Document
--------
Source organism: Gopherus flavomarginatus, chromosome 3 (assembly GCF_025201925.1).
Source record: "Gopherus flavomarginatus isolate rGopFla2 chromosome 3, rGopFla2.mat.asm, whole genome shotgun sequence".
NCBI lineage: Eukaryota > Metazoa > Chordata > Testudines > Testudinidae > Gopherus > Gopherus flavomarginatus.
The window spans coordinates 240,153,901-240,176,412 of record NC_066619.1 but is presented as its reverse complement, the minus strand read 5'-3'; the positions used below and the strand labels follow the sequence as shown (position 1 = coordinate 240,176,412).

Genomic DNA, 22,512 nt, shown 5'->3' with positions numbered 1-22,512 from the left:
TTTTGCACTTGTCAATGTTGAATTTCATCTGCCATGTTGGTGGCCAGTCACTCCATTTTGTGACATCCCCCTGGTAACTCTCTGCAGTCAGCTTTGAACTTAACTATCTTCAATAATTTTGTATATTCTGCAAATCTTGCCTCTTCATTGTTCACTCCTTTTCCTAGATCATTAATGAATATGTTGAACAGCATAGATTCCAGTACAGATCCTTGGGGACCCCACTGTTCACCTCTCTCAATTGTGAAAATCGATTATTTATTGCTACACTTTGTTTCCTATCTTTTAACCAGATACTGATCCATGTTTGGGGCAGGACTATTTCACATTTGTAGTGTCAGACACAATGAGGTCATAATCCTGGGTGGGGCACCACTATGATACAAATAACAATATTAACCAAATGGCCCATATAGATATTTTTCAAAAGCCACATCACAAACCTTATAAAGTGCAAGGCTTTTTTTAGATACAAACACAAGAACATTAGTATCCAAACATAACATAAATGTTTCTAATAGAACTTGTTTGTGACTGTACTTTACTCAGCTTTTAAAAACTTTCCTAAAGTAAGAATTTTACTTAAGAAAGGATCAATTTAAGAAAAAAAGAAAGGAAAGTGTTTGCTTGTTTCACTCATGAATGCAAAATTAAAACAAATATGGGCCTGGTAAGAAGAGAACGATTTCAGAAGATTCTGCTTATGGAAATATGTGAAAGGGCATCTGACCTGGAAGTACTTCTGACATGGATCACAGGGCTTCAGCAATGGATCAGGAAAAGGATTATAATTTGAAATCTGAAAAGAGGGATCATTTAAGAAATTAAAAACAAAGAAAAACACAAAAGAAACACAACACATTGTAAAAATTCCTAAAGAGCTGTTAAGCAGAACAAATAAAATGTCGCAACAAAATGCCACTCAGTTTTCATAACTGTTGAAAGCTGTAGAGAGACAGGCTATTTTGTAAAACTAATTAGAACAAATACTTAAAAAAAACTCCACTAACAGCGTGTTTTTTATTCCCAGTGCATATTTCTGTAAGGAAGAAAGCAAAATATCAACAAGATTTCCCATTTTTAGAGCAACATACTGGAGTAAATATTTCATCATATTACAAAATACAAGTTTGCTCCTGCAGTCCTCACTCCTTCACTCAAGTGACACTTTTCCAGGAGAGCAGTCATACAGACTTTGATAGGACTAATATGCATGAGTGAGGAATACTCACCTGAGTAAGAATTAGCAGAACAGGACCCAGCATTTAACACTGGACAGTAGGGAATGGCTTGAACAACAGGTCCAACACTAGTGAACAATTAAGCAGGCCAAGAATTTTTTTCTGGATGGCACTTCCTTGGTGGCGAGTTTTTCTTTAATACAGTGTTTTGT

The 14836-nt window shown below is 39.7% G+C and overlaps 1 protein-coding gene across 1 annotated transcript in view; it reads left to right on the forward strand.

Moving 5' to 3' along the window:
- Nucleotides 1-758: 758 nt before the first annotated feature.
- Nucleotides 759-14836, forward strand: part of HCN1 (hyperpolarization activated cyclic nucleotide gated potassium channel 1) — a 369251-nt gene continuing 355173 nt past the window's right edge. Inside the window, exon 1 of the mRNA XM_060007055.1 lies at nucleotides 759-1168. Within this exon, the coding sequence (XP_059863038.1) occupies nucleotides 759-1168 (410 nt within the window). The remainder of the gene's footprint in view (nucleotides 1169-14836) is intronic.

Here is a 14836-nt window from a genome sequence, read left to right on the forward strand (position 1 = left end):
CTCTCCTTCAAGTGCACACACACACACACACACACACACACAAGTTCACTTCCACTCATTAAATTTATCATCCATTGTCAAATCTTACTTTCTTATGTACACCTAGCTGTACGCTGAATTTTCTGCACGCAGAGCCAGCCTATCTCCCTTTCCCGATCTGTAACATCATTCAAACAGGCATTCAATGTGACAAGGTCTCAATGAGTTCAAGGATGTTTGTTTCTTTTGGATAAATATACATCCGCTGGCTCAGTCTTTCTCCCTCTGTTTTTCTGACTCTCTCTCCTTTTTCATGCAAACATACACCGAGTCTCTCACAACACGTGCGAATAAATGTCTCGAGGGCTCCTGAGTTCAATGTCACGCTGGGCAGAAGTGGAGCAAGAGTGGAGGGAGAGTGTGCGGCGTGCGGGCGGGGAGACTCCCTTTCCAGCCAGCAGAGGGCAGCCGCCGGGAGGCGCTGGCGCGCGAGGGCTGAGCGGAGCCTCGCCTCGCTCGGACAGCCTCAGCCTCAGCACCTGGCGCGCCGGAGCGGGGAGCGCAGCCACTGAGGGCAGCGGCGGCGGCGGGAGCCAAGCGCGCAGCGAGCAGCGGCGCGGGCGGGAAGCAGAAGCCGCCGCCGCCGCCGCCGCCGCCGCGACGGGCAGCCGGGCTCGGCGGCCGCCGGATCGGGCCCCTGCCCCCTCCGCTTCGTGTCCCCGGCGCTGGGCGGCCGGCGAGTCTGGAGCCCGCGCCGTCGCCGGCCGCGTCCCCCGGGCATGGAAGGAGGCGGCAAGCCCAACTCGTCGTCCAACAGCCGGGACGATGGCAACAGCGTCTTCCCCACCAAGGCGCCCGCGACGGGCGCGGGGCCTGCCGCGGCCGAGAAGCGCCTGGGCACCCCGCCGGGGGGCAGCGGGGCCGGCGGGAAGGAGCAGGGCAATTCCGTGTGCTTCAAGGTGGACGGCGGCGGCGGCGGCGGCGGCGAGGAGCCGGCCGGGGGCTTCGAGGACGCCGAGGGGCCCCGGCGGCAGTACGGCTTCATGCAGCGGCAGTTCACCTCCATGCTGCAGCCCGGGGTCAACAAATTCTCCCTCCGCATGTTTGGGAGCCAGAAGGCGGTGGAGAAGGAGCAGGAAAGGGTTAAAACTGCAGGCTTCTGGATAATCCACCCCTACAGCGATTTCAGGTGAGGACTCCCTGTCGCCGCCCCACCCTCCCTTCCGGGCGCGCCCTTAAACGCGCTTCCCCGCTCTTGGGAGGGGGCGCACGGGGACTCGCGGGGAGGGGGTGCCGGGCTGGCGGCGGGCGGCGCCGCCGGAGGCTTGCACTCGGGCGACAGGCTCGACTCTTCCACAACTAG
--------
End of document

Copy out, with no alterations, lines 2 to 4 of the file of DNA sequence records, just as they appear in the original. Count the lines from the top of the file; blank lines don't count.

Source record: "Gopherus flavomarginatus isolate rGopFla2 chromosome 3, rGopFla2.mat.asm, whole genome shotgun sequence".
NCBI lineage: Eukaryota > Metazoa > Chordata > Testudines > Testudinidae > Gopherus > Gopherus flavomarginatus.
The window spans coordinates 240,153,901-240,176,412 of record NC_066619.1 but is presented as its reverse complement, the minus strand read 5'-3'; the positions used below and the strand labels follow the sequence as shown (position 1 = coordinate 240,176,412).